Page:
NEXT STEPS IN WELDING AUTOMATION: ELIMINATING VARIABILITY AND BEYOND
By Brian Doyle
American manufacturers are looking to drive out variability, push down costs and speed-up changeovers to better compete with overseas companies. Welding automation and the data flow into and out of the welding cell is turning out to be a gold mine of potential for creating a competitive edge.
The inherent advantage that a U.S. manufacturer has over foreign countries is the ability to respond to American customer needs without the significant distances that exist between customer and foreign-based manufacturers that force a natural slowdown of delivery. While proximity is a big advantage, if the manufacturer is unable to rapidly adapt process or increase output to the current need, the customer could look elsewhere. Today’s leading manufacturers are looking at automated welding to help drive out the variables, speed up changeover and meet the demands of customers.
In the modern manufacturing world of high-mix, low-volume production, adaptability and the elimination of variation in the production process is a critical component to leveraging that advantage of proximity. Offline programming is just one key component in achieving the goals of manufacturers who must plan for tomorrow’s run while producing today’s run of parts. Smarter robots that assist in set-up, more advanced 3D modeling and robots that communicate with one-another will help manufacturers seize a competitive advantage for years to come.
VERSATILE AND NIMBLE
The manufacturing world breaks down into two segments: high-labor cost markets (U.S., Japan, Western Europe) and low-labor cost markets (Eastern Europe, the “BRIC” countries, most of Asia). In a high-labor cost market like the U.S., finding the best productivity tools are crucial to success. Driving that productivity and quality is what allows the high-labor cost markets to compete.
One technology that will drive that competition moving forward is offline programming. Offline programming – available now, but not extensively used as of yet – allows everyone, from small fab shops to large manufacturers, to quote, plan, and prepare for runs of parts without ever leaving the computer room. Cutting edge modeling enables the simulation of part set-up that gives operators/managers accurate pictures of the process long before the actual welding begins.
Offline software creates an image of timing between parts, weld times, consumables used and the best patterns to accomplish the task. How will the work flow and what are the potential issues or roadblocks? What are the true costs when factoring in travel speed and how well can you drive out spatter and over-welding while maintaining arc starting characteristics and increasing first-pass weld quality?
With offline programming, these questions are answered much earlier in the process. Today the robot and associated software drives out the cost variability before a single part is run, creating a more competitive and profitable quote.
THE SMARTER ROBOT
Tomorrow’s welding robot will continue to improve as the receiver, collector and sender of data. Thanks to arc data monitoring, the next step will see the welding robot increasingly be the conveyer of critical information and even critical thinking. The robot itself will adapt and make decisions for the human operator.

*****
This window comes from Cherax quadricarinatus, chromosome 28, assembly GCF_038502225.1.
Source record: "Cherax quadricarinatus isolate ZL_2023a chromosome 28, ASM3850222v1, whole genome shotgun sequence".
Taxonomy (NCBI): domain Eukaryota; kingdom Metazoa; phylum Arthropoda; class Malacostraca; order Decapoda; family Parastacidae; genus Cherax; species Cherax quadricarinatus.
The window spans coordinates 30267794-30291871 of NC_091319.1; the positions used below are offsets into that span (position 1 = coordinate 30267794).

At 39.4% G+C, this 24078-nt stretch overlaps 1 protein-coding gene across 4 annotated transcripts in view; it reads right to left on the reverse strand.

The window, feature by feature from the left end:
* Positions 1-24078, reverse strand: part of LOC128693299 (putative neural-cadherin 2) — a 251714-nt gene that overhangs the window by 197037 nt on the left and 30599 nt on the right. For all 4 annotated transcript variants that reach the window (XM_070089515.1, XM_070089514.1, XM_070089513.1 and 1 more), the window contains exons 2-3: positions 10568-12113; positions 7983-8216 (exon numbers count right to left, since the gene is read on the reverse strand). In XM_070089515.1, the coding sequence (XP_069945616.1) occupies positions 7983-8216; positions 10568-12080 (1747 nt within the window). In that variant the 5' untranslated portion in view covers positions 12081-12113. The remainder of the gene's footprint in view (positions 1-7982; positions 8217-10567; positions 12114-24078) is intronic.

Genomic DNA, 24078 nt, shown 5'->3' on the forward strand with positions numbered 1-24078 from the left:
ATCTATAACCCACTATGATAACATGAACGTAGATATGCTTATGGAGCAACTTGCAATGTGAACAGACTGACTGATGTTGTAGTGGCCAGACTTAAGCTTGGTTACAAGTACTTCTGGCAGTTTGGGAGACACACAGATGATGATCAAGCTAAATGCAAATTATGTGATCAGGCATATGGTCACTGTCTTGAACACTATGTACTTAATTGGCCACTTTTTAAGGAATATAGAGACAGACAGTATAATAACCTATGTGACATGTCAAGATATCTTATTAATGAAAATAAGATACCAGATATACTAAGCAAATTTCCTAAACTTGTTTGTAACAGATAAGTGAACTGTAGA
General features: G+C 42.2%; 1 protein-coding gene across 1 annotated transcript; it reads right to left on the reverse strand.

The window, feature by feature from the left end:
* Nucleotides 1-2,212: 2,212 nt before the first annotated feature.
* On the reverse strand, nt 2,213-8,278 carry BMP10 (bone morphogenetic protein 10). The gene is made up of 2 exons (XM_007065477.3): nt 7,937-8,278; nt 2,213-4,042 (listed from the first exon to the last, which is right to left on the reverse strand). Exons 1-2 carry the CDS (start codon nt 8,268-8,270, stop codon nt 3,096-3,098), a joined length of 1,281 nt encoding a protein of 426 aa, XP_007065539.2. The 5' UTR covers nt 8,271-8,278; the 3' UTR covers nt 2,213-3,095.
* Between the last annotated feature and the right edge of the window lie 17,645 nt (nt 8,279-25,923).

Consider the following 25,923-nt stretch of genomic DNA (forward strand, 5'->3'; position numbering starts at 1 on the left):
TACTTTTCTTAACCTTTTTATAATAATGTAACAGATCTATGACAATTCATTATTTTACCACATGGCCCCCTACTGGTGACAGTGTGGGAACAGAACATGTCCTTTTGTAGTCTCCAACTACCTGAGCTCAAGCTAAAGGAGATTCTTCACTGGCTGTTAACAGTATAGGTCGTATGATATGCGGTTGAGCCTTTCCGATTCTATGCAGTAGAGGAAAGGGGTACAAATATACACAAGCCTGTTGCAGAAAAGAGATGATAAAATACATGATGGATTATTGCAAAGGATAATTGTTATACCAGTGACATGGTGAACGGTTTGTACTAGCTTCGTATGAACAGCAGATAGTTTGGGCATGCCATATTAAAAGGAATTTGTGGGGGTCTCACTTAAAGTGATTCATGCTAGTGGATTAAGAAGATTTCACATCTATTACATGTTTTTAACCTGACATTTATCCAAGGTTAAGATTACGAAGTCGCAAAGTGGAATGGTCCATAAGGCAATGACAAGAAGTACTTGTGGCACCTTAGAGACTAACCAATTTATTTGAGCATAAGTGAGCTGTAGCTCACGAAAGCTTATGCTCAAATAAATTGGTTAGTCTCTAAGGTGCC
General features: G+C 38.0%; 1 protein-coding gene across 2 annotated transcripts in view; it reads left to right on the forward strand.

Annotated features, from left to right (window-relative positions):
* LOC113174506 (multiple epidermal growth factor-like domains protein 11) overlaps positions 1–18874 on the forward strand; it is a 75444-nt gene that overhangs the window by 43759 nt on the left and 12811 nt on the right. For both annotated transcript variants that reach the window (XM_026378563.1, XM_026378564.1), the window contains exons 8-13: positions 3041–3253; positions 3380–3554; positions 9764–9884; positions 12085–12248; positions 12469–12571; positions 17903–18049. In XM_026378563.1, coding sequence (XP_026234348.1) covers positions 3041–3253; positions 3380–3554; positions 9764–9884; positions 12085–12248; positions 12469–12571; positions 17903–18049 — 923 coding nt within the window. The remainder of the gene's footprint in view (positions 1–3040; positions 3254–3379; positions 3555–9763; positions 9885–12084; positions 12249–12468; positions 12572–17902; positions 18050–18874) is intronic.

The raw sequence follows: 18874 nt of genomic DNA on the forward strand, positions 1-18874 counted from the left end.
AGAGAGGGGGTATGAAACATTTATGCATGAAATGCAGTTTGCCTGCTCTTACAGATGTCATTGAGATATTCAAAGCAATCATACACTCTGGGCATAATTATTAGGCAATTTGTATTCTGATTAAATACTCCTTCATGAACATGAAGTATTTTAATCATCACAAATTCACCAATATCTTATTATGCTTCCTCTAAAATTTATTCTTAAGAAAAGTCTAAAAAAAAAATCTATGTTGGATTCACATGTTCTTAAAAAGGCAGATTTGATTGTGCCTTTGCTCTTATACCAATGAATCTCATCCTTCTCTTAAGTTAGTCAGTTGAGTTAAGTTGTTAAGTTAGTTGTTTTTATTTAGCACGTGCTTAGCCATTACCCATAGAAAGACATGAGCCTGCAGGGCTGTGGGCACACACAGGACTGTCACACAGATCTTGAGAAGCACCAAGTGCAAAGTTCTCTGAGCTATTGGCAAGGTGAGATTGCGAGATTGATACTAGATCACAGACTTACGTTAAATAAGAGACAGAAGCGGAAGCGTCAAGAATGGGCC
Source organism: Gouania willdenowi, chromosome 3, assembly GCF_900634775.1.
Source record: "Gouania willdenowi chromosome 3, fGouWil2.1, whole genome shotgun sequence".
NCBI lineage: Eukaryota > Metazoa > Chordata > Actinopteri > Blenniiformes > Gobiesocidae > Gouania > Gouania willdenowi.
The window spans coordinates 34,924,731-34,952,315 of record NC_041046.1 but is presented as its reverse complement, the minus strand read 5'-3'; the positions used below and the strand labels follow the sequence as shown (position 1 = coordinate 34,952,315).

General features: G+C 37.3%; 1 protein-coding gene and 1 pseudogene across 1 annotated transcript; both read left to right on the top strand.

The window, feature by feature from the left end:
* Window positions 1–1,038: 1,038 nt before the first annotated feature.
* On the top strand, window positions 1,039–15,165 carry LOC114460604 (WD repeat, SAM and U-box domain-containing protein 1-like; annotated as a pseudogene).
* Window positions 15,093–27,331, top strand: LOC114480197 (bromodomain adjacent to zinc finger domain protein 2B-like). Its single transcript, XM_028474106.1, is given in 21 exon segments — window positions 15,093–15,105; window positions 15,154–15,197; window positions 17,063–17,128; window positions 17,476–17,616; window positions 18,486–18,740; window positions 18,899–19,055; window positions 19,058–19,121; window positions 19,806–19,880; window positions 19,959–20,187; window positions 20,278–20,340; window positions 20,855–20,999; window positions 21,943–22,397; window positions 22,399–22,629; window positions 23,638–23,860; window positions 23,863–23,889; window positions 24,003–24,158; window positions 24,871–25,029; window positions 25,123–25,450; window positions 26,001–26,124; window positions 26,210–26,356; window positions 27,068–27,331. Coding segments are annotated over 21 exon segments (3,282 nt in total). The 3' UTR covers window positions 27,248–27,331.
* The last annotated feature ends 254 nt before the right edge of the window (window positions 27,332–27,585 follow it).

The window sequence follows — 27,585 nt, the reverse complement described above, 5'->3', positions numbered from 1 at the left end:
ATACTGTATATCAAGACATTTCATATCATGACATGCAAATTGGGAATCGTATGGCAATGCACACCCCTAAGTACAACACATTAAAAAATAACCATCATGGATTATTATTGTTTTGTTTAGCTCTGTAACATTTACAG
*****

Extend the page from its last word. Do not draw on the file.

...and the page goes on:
Critical data-driven process decisions will occur on the fly. For example, disruptions in shielding gas that can cause weld porosity will be detected by changes in volts, amps, and short circuit frequency. Wire feed problems can be detected by monitoring the force necessary to feed the wire. The robot will recognize what’s going on and then make the needed adjustments or notify operators.
Not only will the robot send analytical information to the operator, but it will also be able to make individualized decisions to stop processes based on its own interpretation of the data, preventing breakdowns, insufficiently welded parts and significant production slowdowns.
With servo-driven wire feed systems the robot will be able to detect increased feeding resistance and diagnose issues. Is it a plugged torch tip causing the feeding problem or is the liner due for maintenance?
In the analog past, an operator may have noticed a wire feed problem and just cranked up the feed roll tension to “correct” the problem – to the detriment of the machine and possibly part quality. Now the robot will notify the operator of the problem and will also issue alerts to the specific problem, whether a liner issue, torch issue or other, taking out the variability for maintenance troubleshooting – no more cranking up the feed roll tension to “fix” the problem.
The bottom line is this: The automated system will be able to troubleshoot and notify of unexpected maintenance issues. A bad batch of wire could gum up the feeding system. The robot will let you know about the issue before a significant set of parts is run with inconsistent wire feed or if damage has occurred to the wire feed system.
Pages: 1 2
About the Author: Brian Doyle is the sales manager for Miller Welding Automation, 281 E. Lies Road, Carol Stream, IL 60188, 630-653-6819 ext. 5191, Fax: 920-735-4328, Brian.Doyle@MillerWelds.com, www.millerwelds.com.